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RE: [RC] LD - David LeBlanc

Being a subversive, I'm going to object to a lot of these points. I really
don't have much skin in the game myself - I tend to do 50's and further, and
my current goal for recognition is along the lines of lifetime horse and
rider miles. I don't think I've ever been recognized, or even close to
having been recognized, for anything I've done in LD. I've only done 3 LD
rides in the last 5 years.

Bruce said:

All right, here's the deal.   In all of the discussions I have seen 
and heard regarding LD riders feeling mistreated and "looked down upon," 
I have yet to see one instance where the perceived insult didn't extend, 
not from how they are actually spoken to and dealt with at a ride, but 
rather as a result of that rider being miffed in some way about the 
level of awards and recognition they could or could not garner for 
having ridden an LD vs. an endurance ride of 50 miles or more. <snip>

I've seen plenty of counter-examples. Right here in this forum, about 8
years ago, I got soundly flamed for having been proud of nearly missing BC
by running 10th in an LD with a 4 hour ride time (those "racing LDer's" you
know). I've seen all sorts of derogatory remarks here, some of which you're

Those who want "more for less," and by that I mean wanting more 
opportunities for winning, BC's, points, recognition,  their name in 
lights, bragging rights at the water cooler at work, etc., 

Sorry, but this is really nonsense. What I think is really the problem is
not being treated as a full member of the community. Imagine showing up for
a 50, and being told that only 100's get placings, and you can only ride for
completion. A BC exam is a learning experience, and we somehow object to
that for LD riders in some parts of the country. I don't need any more
opportunities for recognition, yet I object to unequal treatment when it
isn't in the interest of the horse (completion criteria is a difference that
makes sense). It's a straw man argument - paint everyone who disagrees as a
bunch of whiners who don't want to work for what they get. Instead of
attacking the person, how about arguing the actual point?

recognition and praise are generally in proportion to the 
effort given.  The same is true in our sport. 

That's not true. We award 2 50's the same as 1 100 in terms of miles. The 1
day 100 is a lot harder. 2 50's is, IMHO, easier than a 75. I've done 2 50's
this year that were wildly different in terms of challenge - one was truly
hard, the other was so easy it was boring.

It's also true whether you 
have limited resources, PTA meetings, bad knees or you work weekends. 
Our personal challenges that make it difficult to participate or succeed 
in endurance riding are not good reasons for "dumbing down" the sport, 
so that awards and praise can be more easily obtained with less effort. 

There you go with the straw man argument again. How about just treating
people equally? I've always found it ironic that someone can be a member of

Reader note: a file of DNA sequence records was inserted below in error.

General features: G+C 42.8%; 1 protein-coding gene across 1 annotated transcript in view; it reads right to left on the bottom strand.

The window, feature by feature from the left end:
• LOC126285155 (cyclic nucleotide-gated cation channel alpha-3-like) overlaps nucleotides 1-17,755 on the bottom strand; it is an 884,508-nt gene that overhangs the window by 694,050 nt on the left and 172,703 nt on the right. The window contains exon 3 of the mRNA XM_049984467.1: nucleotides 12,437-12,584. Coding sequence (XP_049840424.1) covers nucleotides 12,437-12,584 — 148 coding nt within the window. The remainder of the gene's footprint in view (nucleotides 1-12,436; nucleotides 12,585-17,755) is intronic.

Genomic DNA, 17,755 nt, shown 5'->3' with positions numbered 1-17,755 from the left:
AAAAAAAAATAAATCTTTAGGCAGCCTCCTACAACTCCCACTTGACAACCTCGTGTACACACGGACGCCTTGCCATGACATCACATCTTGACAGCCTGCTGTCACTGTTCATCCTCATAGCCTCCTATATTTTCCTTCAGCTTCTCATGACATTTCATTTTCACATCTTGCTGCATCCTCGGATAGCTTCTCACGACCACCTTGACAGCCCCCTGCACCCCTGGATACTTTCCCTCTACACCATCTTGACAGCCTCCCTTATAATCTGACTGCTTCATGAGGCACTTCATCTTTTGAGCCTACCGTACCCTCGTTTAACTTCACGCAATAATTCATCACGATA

the American _Endurance_ Ride Conference, show up for rides, and complete,
and still not be an "endurance rider". I understand the history, but
meanings change.

I, for one, object to such an idea.  If this seems unfair, I suggest you 
run a 10k at a long distance running event, and  then demand a "marathon 
runner" medallion at the finish line. 

Well, actually, this is a very bad example. You wouldn't get recognition for
a 5k, either. That sport treats _every_ distance, from 100 yards to 100
miles as a different category. We're not consistent.

Tell me what they say. When they 
refuse, tell them you are a runner, just the same, and you feel insulted 
and looked down upon. Tell me what they say.

I'm sure they'd be very puzzled, since they're at least consistent about
treating _every_ distance differently. They probably wouldn't understand why
we're not also consistent.

The point here, folks, is that our tiny little group of some 7,000 
members are a rare and fortunate breed. 

That's part of my point. We're a tiny group, and it isn't good for us to
discriminate. Why give people starting out a bad taste? Maybe we'd be a
slightly larger group if we treated people equally.

So the next time you mount up and enter a long distance riding event, 
ask yourself, "What am I really here for? Personal recognition and  
glory that is really earned 95% by my horse, or the chance to see some 
pretty country with like minded riders, and the spice of a little 
competition thrown in?"

I'm out there to have fun, but I think recognition is completely beside the
point. It's really more a matter of equal treatment. What I think the
argument really comes down to is that the people on your side of the fence
don't want the character of the sport to change, and feel like treating LD
equally would cause undesirable change. I believe that the sport has
changed, and wishing that it had not isn't going to get anyone anywhere -
and I think that being more inclusive will help the sport grow.


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[RC] LD, Bruce Weary